The Miami Herald
April 10, 1999

U.S. force quietly folding its tent in Panama

             By GLENN GARVIN
             Herald Staff Writer

             PANAMA -- With the Panama Canal scheduled to change hands at the end of
             1999, the U.S. military bases that studded its banks are starting to resemble ghost
             towns. Just five years ago, 10,200 troops were based here. Now it's about a third
             of that, and by Oct. 1, a bare 400 will be left.

             ``The end will come, pretty much, with a whimper,'' said David Hunt, the Air
             Force colonel who directs the U.S. military's Panama Canal treaty implementation

             Actually, the U.S. military presence in Panama is not quite dead. But the
             compilation of a list of 67,000 pieces of surplus equipment -- including everything
             from demolition kits to desk lamps -- is a sure sign that, after 96 years, the end is

             This is something of a surprise to many people in both countries. Although the U.S.
             military pullout was mandated by the 1977 treaties that turned the canal over to
             Panama, there was a widespread belief on both sides that some sort of deal would
             be struck to keep some American troops in the country.

             But on-again, off-again negotiations between the two countries lurched to a final
             halt last August with the defeat of a constitutional amendment that would have
             permitted Panamanian President Ernesto Perez Balladares to run for reelection.

             The loss left Perez Balladares a lame duck without the political clout to negotiate,
             and by the time a new president takes office in September, it will be much too late
             to resume negotiations.

             ``This process is irreversible,'' Hunt said flatly during a recent interview.

             The only negotiations between the United States and Panama these days are on
             the date for a ceremony marking the change in control over the canal. Panama
             originally planned an extravagant celebration Dec. 31 but discovered that none of
             the foreign leaders it expected to attend were willing to miss millennium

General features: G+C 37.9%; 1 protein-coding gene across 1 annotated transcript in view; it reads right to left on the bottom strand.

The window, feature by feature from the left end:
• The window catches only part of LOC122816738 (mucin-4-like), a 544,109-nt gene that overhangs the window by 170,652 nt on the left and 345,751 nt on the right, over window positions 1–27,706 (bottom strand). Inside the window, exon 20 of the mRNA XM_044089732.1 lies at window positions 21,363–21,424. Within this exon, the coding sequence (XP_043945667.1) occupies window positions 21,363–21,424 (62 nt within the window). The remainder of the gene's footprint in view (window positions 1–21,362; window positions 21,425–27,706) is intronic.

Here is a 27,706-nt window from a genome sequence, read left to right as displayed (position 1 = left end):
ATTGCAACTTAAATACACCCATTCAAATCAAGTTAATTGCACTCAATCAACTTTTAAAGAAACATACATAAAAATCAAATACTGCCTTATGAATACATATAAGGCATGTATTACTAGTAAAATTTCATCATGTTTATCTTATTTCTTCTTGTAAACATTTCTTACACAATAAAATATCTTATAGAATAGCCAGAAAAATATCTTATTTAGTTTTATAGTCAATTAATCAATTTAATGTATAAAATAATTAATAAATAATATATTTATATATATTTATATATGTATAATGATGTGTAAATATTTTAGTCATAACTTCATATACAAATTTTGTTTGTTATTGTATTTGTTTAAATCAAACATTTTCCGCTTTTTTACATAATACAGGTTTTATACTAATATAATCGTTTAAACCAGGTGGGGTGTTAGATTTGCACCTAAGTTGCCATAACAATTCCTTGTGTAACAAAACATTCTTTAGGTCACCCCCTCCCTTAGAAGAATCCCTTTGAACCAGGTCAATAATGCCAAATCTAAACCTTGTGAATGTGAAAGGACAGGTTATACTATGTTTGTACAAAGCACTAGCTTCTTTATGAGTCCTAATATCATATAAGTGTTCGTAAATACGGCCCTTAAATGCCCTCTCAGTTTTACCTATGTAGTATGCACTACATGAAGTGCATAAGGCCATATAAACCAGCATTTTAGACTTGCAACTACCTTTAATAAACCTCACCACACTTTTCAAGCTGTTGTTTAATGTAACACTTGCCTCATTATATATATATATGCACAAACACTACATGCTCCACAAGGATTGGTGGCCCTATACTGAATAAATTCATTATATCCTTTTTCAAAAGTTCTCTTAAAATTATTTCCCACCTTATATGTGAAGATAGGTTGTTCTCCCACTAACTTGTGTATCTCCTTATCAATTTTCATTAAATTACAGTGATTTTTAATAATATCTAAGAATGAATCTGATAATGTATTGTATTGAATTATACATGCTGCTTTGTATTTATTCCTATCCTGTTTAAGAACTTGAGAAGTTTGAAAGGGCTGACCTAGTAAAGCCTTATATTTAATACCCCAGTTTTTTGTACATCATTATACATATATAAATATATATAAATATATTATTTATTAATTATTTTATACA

celebrations in their own countries.

             The ceremony now appears likely to take place between Dec. 5 and 15. Panama
             is pressing for Vice President Al Gore to head the U.S. delegation. Overtures also
             have reportedly been made to former President Jimmy Carter -- who negotiated
             and signed the canal treaties.

             By that time, Panamanians may be heartily sick of turnover ceremonies anyway.
             Scarcely two weeks go by without one, as the U.S. decommissions one installation
             after another. Already this year, American troops have closed the electronic
             eavesdropping shop at Galeta Island on the Atlantic side of the canal, and Rodman
             Naval Station on the Pacific side.

             Still has property

             Despite all of the closed bases, a tremendous chunk of Panamanian territory
             remains under U.S. control. Of 93,000 acres of land occupied by the United
             States when the treaties were signed 22 years ago, only 35 percent has been
             turned over to Panama. Of the 5,000 American buildings in 1979, just 48 percent
             are in Panamanian hands.

             ``What is coming this year is huge,'' admitted Nicolas Ardito Barletta, head of the
             Interoceanic Region Authority, the Panamanian office in charge of developing
             territory turned over under the canal treaties.

             The next major round of closings will take place in November, when Howard Air
             Force Base and the army's Fort Kobbe, Fort Clayton and both East and West
             Corozal shut down.

             The bases will be nearly empty long before that. A major exodus of U.S. troops
             will begin in late May, when the school year ends and the six remaining schools for
             the families of servicemen close their doors for the last time. Families will start
             streaming out at the rate of 600 per month, straining the capacity of Panama's
             moving companies.

             Next destination

             Already the once-bustling bars and movie theaters on the U.S. bases are eerily
             deserted. Gossip is dominated by a single theme, the higher prices and limited
             on-base housing options available in Puerto Rico at Roosevelt Roads Naval Base
             and Fort Buchanan, the destinations for many of the soldiers left here.

             ``I wouldn't say there's a lot of sentimentality here,'' said Lt. Col. Byron D.
             Conover, spokesman for the U.S. Army South. ``The majority of military
             personnel came here knowing we were pulling out.''

             But Panama -- despite the heat, the bugs, and the long tropical Cold War with the
             now-deposed regime of Manuel Noriega -- did work its way into the hearts of a
             handful of American soldiers. One of them is Conover, now on his third
             assignment here in 18 years.

             He thought he was leaving for good last year when the U.S. Southern Command
             moved to Miami, but four months in South Florida changed his mind. ``It's a good
             place to visit,'' he observed diplomatically, ``but I'd rather live here.''

             ``If I stopped to think about it for a minute, I could get a little sad,'' Conover said.
             ``I love Panama. I have a lot of connections here. . . . But, ultimately, this is a
             mission, and the mission's over. There are 32 countries in our area of
             responsibility, and this time next year, Panama will be just one of the 32, no more,
             no less.''